Lysefjord is approx. 40 kilometres in length and up to 422 metres deep, but shallows to only 13 metres near Oanes and Forsand. Lysefjord is thus a typical sill fjord in which the sill itself was created by the ice approx. 10,000 years ago.
The Pulpit Rock
The Pulpit Rock (Preikestolen) is probably the best known of all tourist attractions in Rogaland. The plateau is located in Forsand municipality and towers 604 metres above sea level on Lysefjord's northern side. Approximately 80,000 people visit the Pulpit Rock during the four summer months. More...
Kjerag is located on the southern side of Lysefjord in Rogaland. It is a well-known regional tourist destination, and a popular exit point for base jumpers. The Kjerag Boulder. On the western part of the plateau there is a 5 m³ boulder, wedged in a crevice 1000 metres above the fjord. More...
Lysebotn is situated at the very end of the fjord, and is best known for the 27 hairpin bends that wind up the mountainside above the valley. In addition to its magnificent, highly contrasting and untamed scenery, Lysebotn is also known for its hydroelectric power plant.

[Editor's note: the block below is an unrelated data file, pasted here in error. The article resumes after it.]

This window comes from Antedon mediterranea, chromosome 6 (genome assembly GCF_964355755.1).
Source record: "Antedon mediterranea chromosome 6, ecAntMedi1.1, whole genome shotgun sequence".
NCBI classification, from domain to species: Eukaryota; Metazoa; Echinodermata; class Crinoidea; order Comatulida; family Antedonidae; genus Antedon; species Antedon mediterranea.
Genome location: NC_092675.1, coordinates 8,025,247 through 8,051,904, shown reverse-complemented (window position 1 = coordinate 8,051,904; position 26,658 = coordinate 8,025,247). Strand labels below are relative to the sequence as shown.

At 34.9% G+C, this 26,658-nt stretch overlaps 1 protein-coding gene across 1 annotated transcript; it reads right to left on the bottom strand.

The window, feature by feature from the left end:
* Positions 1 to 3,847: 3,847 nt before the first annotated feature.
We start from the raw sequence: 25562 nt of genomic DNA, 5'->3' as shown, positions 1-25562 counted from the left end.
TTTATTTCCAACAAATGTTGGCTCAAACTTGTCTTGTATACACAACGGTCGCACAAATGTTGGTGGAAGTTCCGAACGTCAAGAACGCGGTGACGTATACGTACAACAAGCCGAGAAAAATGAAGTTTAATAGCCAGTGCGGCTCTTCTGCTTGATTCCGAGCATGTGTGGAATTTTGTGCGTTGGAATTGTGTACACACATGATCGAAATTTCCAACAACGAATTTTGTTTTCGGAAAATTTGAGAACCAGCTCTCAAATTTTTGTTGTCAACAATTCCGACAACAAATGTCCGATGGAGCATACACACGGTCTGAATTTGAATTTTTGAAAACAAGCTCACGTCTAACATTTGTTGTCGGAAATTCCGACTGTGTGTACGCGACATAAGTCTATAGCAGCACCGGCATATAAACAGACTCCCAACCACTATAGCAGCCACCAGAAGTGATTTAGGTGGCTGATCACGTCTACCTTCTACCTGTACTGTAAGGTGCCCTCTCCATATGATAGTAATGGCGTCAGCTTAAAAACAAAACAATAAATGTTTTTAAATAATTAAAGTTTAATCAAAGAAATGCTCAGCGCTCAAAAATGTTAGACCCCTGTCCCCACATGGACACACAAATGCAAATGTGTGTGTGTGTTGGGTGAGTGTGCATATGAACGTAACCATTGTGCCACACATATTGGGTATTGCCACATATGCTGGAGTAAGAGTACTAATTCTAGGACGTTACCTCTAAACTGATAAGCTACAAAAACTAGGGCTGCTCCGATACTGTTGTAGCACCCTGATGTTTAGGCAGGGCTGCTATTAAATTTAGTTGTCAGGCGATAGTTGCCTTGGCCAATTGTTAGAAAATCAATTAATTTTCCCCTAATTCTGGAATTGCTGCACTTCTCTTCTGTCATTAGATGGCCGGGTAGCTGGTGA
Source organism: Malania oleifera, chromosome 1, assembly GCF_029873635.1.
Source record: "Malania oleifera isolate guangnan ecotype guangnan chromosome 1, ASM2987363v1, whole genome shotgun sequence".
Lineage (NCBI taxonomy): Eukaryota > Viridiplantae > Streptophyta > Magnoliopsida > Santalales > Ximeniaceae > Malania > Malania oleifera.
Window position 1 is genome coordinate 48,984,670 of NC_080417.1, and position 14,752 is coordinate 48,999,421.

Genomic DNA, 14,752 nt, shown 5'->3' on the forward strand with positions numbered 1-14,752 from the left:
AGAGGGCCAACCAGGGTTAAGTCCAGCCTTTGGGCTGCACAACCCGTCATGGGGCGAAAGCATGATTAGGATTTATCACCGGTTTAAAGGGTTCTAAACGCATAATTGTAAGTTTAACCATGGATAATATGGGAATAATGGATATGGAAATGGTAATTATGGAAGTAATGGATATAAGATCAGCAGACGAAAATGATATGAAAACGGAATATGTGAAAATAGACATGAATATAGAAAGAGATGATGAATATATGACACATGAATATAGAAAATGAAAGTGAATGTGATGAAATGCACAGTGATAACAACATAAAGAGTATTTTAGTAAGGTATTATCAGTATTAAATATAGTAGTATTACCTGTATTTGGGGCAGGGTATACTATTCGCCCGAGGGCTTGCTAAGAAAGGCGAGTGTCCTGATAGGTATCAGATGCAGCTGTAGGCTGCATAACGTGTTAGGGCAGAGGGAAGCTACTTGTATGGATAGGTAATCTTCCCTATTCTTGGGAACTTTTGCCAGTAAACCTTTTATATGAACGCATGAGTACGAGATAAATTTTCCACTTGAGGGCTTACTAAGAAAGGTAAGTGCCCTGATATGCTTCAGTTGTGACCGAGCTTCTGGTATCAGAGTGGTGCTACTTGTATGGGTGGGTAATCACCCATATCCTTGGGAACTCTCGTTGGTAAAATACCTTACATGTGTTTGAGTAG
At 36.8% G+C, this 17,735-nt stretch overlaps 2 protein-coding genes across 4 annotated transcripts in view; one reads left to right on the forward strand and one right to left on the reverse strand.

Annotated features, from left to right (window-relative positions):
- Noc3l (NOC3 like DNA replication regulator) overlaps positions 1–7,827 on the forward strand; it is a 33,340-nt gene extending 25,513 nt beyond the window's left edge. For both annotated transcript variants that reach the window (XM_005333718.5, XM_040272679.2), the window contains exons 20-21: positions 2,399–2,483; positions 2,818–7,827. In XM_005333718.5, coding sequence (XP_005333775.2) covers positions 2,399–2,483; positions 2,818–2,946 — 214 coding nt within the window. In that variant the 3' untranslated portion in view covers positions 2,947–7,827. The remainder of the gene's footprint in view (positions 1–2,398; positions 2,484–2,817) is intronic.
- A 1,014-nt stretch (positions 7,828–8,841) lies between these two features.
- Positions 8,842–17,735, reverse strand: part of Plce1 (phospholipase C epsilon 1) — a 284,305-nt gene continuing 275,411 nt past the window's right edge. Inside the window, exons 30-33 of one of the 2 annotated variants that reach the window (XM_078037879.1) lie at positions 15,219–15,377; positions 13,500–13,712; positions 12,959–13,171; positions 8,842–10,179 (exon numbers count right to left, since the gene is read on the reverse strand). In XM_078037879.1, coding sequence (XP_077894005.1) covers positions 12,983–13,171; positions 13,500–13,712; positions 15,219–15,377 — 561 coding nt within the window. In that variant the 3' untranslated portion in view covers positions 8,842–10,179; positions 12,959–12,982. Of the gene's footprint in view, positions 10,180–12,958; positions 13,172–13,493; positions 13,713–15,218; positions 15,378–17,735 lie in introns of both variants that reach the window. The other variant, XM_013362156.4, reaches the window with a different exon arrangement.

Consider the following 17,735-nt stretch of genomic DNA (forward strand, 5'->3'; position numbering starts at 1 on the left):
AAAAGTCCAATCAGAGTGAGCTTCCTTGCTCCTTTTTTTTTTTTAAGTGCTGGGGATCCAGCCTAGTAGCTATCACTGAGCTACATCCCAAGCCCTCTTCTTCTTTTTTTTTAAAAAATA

The ancient settlement at Landa in Forsand comprises several buildings reconstructed above the remains of a unique Norwegian historical and archaeological find. The restored buildings show how life was lived 3000 years ago. Both the Bronze Age house and the Gilde Hall are fine examples of ancient building craftmanship. More...
Flørli - 4444 STEPS
Today, Flørli is a small, abandoned industrial settlement located in Lysefjorden in Rogaland. Many enthusiasts are now working to bring new life to the village, based on outdoor recreational activities and culture.